The taut-line hitch is an adjustable loop knot for use on lines under tension. It is useful when the length of a line will need to be periodically adjusted in order to maintain tension. It is made by tying a rolling hitch around the standing part after passing around an anchor object. Tension is maintained by sliding the hitch to adjust size of the loop, thus changing the effective length of the standing part without retying the knot.
It is typically used for securing tent lines in outdoor activities involving camping, by arborists when climbing trees, for creating adjustable moorings in tidal areas, and to secure loads on vehicles. A versatile knot, the taut-line hitch was even used by astronauts during STS-82, the second Space Shuttle mission to repair the Hubble Space Telescope.
The adjustable loop forms of the rolling hitch and magnus hitch, in addition to being called either of those two names, have also come to be known variously as the taut-line hitch, tent-line hitch, rigger's Hitch, adjustable hitch, or midshipman's hitch. These knots are generally shown as being based on one of three underlying hitches: two variants of the rolling hitch (ABOK #1734 and #1735) and the magnus hitch (#1736). These three closely-related hitches have a long and muddled naming history that leads to ambiguity in the naming of their adjustable loop forms as well. See the image to the right for an illustration of these related knots.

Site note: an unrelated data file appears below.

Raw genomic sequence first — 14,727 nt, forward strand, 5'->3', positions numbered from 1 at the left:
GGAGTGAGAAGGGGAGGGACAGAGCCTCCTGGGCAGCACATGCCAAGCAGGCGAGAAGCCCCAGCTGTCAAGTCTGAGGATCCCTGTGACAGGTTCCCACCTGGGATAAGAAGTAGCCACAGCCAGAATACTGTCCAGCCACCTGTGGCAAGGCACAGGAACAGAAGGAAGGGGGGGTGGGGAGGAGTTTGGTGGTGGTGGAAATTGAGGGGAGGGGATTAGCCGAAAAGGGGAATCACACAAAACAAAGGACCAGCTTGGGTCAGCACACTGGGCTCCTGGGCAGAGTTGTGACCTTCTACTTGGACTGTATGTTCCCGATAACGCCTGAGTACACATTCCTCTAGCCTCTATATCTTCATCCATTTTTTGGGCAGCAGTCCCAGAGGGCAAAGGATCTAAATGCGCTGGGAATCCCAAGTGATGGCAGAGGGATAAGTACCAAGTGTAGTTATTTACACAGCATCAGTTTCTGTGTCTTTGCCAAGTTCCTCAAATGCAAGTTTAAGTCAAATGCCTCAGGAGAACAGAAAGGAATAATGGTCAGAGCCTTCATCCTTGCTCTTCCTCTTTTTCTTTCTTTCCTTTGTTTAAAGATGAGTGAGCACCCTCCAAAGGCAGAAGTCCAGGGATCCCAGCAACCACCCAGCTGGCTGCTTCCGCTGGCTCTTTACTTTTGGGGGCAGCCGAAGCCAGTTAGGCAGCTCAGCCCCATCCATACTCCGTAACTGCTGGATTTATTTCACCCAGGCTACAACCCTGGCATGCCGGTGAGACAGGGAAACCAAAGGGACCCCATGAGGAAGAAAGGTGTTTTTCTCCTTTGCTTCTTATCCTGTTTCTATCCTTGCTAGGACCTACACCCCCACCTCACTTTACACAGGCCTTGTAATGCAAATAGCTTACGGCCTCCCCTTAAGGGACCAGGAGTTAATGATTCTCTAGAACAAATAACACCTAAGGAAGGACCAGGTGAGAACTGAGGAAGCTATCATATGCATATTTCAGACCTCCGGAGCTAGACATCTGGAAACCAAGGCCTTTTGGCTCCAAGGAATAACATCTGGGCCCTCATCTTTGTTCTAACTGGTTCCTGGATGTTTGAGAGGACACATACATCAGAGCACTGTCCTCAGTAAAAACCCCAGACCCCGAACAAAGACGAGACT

The use of the Ashley reference numbers for these inconsistently named hitches can eliminate ambiguity when required.
Ashley uses the name midshipman's hitch for this variation. Based on rolling hitch #1735, this version is considered the most secure but may be more difficult to adjust after being heavily loaded.
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